The company has a $4.5 billion revolving line of credit that must be refinanced in 2011 but now believes that private funding won't be available, so the automaker is asking the government to lend the money.
If market conditions deteriorate, GM says it may also need an additional $7.5 billion revolving line of credit to stay afloat, for a total potential request of $30 billion.
Chief Operating Officer Fritz Henderson said the company explored three bankruptcy scenarios, all of which would cost the government more than $30 billion.
The government, he said, is the only place the company could get financing for a Chapter 11 reorganization, because the credit markets are frozen. The worst-case bankruptcy scenario would cost the government $100 billion, Henderson said, because revenue would severely drop.
He said there is not a lot of research about whether people would buy cars from an automaker in bankruptcy protection, but "that which is there suggests that sales fall off a cliff."
GM's plan details extensive cuts. Of the 47,000 jobs to be slashed, 26,000 will be outside the U.S. The new plan has the U.S. work force declining from about 92,000 hourly and salaried employees at the end 2008 to 72,000 by 2012.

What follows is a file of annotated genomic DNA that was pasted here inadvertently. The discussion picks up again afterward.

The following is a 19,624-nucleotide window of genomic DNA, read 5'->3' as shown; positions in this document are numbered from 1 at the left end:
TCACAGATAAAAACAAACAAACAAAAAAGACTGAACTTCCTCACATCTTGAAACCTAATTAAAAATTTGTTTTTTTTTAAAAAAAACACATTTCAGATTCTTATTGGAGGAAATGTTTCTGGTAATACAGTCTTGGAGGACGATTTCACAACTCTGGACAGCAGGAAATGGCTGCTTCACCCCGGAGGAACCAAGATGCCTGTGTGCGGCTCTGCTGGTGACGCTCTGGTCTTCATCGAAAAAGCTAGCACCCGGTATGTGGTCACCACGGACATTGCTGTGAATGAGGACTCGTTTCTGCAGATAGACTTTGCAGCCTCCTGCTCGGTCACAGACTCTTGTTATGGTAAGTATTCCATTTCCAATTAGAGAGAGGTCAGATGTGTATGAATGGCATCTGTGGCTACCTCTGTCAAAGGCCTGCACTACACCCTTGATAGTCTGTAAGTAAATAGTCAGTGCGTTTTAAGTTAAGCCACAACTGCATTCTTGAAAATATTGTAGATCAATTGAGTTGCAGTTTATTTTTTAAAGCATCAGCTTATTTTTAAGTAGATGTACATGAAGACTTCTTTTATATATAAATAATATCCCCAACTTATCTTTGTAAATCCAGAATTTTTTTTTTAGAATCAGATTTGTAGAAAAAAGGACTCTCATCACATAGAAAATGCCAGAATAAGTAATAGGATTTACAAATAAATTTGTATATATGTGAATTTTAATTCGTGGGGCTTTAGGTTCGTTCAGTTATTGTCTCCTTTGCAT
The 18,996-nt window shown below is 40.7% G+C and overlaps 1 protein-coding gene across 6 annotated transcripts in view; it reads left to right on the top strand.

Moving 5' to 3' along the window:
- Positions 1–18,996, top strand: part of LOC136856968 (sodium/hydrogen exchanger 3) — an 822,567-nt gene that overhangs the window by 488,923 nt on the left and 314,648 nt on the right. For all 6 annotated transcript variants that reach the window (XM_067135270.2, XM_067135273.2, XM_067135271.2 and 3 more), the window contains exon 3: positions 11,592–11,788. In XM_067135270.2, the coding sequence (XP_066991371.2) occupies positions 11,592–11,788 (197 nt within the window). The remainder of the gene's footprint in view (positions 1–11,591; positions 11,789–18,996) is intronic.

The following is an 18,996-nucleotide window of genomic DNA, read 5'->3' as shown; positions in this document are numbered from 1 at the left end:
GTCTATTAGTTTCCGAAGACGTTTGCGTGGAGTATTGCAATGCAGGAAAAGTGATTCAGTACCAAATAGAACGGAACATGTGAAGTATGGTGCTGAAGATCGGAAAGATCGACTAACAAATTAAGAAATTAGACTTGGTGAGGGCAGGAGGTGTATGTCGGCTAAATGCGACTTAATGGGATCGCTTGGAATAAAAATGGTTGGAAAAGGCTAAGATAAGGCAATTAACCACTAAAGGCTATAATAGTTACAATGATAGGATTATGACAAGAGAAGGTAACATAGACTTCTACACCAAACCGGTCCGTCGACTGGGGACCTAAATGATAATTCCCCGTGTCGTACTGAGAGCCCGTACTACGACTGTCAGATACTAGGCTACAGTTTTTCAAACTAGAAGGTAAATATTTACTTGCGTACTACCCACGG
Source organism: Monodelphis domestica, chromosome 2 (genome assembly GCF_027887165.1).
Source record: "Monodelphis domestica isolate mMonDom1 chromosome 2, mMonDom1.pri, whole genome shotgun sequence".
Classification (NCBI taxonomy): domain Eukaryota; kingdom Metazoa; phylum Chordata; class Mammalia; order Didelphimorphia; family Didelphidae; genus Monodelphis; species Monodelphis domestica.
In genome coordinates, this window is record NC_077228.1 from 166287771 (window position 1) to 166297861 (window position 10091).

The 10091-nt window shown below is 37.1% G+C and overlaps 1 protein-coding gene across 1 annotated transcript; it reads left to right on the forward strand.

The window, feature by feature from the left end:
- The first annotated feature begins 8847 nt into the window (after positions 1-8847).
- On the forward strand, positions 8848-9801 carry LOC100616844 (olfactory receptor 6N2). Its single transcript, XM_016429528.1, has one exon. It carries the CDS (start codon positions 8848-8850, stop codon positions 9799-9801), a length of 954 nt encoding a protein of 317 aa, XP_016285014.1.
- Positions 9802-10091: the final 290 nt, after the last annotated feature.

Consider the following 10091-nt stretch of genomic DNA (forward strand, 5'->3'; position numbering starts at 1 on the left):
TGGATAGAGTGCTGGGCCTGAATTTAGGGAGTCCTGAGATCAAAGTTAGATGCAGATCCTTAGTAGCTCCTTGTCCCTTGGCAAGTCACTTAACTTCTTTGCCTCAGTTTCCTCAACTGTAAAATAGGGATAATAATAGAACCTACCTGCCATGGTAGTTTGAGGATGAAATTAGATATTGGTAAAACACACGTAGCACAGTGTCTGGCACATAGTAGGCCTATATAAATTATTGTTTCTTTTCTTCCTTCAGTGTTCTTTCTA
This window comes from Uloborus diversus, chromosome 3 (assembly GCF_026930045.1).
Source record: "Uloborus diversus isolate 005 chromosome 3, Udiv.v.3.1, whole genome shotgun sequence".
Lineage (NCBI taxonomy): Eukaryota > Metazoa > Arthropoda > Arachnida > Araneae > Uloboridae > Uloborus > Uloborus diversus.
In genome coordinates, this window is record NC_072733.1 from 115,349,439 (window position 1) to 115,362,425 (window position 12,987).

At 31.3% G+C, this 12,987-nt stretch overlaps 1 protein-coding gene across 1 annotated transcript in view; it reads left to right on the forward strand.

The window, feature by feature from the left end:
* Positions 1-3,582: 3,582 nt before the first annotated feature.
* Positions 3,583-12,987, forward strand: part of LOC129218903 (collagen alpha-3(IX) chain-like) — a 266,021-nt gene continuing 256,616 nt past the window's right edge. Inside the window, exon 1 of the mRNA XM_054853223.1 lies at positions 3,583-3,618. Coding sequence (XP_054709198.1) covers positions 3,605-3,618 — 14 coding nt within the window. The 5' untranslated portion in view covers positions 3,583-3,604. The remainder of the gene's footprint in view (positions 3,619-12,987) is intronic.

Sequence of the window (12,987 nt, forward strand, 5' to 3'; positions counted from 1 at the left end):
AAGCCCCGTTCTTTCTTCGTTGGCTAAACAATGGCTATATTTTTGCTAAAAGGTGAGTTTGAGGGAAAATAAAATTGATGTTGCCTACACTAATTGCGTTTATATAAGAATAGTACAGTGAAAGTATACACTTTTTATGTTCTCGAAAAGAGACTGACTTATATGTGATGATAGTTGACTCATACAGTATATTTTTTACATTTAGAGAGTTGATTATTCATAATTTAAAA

In its Dec. 2 plan to the Bush administration, GM said it would cut the number of plants from 47 in 2008 to 38 by 2012. But the new blueprint goes further, cutting an additional five plants by 2012 to a total of 33 facilities. GM didn't identify which plants will be closed.
GM would further reduce the number of vehicle models. The plan envisions a reduction in nameplates from 48 in 2008 to 36 by 2012. That's four fewer models than in the December plan.
GM said all of its major U.S. vehicle launches from 2009 to 2014 would be high-mileage cars and crossovers.